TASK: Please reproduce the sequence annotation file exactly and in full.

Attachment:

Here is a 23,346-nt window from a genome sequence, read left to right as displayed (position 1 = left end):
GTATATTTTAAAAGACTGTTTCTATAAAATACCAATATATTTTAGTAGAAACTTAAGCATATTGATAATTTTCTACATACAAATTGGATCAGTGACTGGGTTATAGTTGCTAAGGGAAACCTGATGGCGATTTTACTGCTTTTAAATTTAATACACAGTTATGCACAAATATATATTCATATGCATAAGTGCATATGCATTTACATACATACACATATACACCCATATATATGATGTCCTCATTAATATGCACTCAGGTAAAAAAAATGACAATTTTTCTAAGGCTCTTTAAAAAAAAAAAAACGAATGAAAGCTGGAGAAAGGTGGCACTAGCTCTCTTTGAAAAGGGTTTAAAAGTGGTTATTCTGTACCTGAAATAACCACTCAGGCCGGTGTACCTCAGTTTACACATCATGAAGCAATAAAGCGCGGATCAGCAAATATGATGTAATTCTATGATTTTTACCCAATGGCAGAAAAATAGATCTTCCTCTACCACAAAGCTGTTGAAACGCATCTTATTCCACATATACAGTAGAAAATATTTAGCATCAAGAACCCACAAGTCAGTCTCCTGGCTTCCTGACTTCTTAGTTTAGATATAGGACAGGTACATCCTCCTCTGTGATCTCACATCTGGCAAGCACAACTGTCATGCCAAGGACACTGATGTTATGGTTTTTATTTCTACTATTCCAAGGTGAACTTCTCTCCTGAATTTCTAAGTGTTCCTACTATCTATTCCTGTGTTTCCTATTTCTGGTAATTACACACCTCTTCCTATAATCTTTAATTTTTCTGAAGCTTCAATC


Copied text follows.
Here is a 23,346-nt window from a genome sequence, read left to right as displayed (position 1 = left end):
GTATATTTTAAAAGACTGTTTCTATAAAATACCAATATATTTTAGTAGAAACTTAAGCATATTGATAATTTTCTACATACAAATTGGATCAGTGACTGGGTTATAGTTGCTAAGGGAAACCTGATGGCGATTTTACTGCTTTTAAATTTAATACACAGTTATGCACAAATATATATTCATATGCATAAGTGCATATGCATTTACATACATACACATATACACCCATATATATGATGTCCTCATTAATATGCACTCAGGTAAAAAAAATGACAATTTTTCTAAGGCTCTTTAAAAAAAAAAAAACGAATGAAAGCTGGAGAAAGGTGGCACTAGCTCTCTTTGAAAAGGGTTTAAAAGTGGTTATTCTGTACCTGAAATAACCACTCAGGCCGGTGTACCTCAGTTTACACATCATGAAGCAATAAAGCGCGGATCAGCAAATATGATGTAATTCTATGATTTTTACCCAATGGCAGAAAAATAGATCTTCCTCTACCACAAAGCTGTTGAAACGCATCTTATTCCACATATACAGTAGAAAATATTTAGCATCAAGAACCCACAAGTCAGTCTCCTGGCTTCCTGACTTCTTAGTTTAGATATAGGACAGGTACATCCTCCTCTGTGATCTCACATCTGGCAAGCACAACTGTCATGCCAAGGACACTGATGTTATGGTTTTTATTTCTACTATTCCAAGGTGAACTTCTCTCCTGAATTTCTAAGTGTTCCTACTATCTATTCCTGTGTTTCCTATTTCTGGTAATTACACACCTCTTCCTATAATCTTTAATTTTTCTGAAGCTTCAATC